Franklin Roosevelt used the Public Works Administration, Civilian Conservation Corps and Works Progress Administration, so that the federal government directly hired millions of people to give them a steady paycheck. Today, the federal government should be hiring millions of people and begin teaching them how to care for people that are ill with COVID19, or how to manufacture medical equipment, or how to operate emergency food distribution.

Why is there no discussion of the federal government building new emergency hospitals, or building new manufacturing plants to make ventilators, face masks, and other medical equipment? Why is there no discussion of the federal government seizing control of any drug company or medical device manufacturer or producer or seller of handiwipes that tries to take advantage of this crisis to price gouge? Because people have been indoctrinated with the idea that such a direct government role in the economy is bad. What we’re about to find out is, that idea is what’s bad. Another example of how our unquestioned economic ideology limits our options. 

Sunday, March 15, 2020

Week-end Wrap – Political Economy – March 15, 2020

Week-end Wrap – Political Economy – March 15, 2020
by Tony Wikrent
Economics Action Group, North Carolina Democratic Party Progressive Caucus

Health Crises

The comprehensive Ars Technica guide to the coronavirus
[Ars Technica, via Naked Capitalism 3-13-20]

WORTH REPEATING: In 2018, Trump fired the entire US pandemic response team. [Twitter, via Naked Capitalism Water Cooler 3-12-20]
These were the experts with decades of experience dealing with precisely the kind of situation we are in today. Trump did not replace them. He eliminated the positions.
Snopes: TRUE - The Trump administration fired the U.S. pandemic response team in 2018 to cut costs.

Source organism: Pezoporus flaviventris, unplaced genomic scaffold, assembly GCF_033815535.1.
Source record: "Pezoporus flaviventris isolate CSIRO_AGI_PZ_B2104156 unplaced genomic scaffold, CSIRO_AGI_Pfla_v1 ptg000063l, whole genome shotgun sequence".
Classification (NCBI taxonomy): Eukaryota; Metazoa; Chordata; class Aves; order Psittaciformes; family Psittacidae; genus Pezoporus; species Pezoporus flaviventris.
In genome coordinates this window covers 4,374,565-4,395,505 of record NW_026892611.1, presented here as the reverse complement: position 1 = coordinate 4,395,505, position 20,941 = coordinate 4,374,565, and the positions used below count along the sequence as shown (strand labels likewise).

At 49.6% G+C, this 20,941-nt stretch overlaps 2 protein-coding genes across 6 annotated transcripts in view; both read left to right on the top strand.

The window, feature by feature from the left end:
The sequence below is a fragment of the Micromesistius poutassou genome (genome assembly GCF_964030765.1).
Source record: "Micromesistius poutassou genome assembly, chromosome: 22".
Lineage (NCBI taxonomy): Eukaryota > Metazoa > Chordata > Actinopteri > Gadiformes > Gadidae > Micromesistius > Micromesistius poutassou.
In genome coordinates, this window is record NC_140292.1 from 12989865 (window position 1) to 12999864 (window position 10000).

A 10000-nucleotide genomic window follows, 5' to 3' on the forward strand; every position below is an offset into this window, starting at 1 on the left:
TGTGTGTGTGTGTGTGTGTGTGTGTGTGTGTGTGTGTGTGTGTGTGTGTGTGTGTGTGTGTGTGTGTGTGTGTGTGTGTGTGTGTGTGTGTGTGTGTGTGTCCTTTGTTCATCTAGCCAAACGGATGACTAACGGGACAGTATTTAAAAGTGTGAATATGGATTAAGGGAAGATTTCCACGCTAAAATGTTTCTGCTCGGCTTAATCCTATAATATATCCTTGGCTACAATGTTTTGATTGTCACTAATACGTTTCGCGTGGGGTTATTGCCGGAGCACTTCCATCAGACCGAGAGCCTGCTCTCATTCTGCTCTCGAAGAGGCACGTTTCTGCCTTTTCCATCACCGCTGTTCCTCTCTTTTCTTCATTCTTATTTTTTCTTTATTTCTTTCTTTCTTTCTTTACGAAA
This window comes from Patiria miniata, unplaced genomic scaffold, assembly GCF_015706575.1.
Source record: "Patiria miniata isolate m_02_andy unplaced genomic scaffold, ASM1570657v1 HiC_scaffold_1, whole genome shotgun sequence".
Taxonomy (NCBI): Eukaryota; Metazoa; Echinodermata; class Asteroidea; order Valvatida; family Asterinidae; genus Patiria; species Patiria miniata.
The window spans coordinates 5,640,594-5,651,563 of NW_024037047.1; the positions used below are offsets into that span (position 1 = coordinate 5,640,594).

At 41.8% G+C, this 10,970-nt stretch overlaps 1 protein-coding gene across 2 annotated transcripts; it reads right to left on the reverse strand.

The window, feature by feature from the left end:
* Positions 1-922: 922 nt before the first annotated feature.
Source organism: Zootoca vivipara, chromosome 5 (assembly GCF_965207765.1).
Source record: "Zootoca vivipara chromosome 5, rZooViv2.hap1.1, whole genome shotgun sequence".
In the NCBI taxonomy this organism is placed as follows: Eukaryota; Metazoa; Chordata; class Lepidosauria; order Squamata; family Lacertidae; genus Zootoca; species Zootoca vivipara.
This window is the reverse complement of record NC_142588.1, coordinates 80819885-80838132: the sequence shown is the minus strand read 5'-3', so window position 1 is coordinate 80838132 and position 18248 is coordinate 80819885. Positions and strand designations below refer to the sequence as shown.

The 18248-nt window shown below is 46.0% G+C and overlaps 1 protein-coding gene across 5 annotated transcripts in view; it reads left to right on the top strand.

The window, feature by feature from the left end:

Rear Adm. Timothy Ziemer abruptly departed from his post leading the global health security team on the National Security Council in May 2018 amid a reorganization of the council by then-National Security Advisor John Bolton, and Ziemer’s team was disbanded. Tom Bossert, whom the Washington Post reported “had called for a comprehensive biodefense strategy against pandemics and biological attacks,” had been fired one month prior.

It’s thus true that the Trump administration axed the executive branch team responsible for coordinating a response to a pandemic and did not replace it, eliminating Ziemer’s position and reassigning others, although Bolton was the executive at the top of the National Security Council chain of command at the time.

[New York Magazine, via Naked Capitalism 3-13-20] 
What we are seeing right now is the collapse of civic authority and public trust at what is only the beginning of a protracted crisis. In the face of an onrushing pandemic, the United States has exhibited a near-total evacuation of responsibility and political leadership — a sociopathic disinterest in performing the basic function of government, which is to protect its citizens. 
Things will get worse from here. According to a survey of epidemiologists released yesterday, the coronavirus outbreak probably won’t peak before May.... 
Trump is, of course, the last man in the world you would want in charge right now. In an extremely illuminating interview with Gabriel Debenedetti published this morning, Obama’s Ebola czar Ron Klain described his response to that threat, which he suggested was a relatively good model for how the U.S. might have responded to this one. That response began with 10,000 public-health workers sent to fight and investigate the disease. This administration has sent none, which means it has been, practically speaking, flying blind about the nature of the coronavirus and the challenges it represents to public-health systems. In fact, it’s worse than that; for all intents and purposes, the administration hasn’t been flying at all, spending the last three months sitting by entirely idle and indifferent, rather than scaling up testing regimes, issuing protocols, and preparing for a major surge of patients by developing contingency plans to expand hospital capacity around the country wherever it became needed.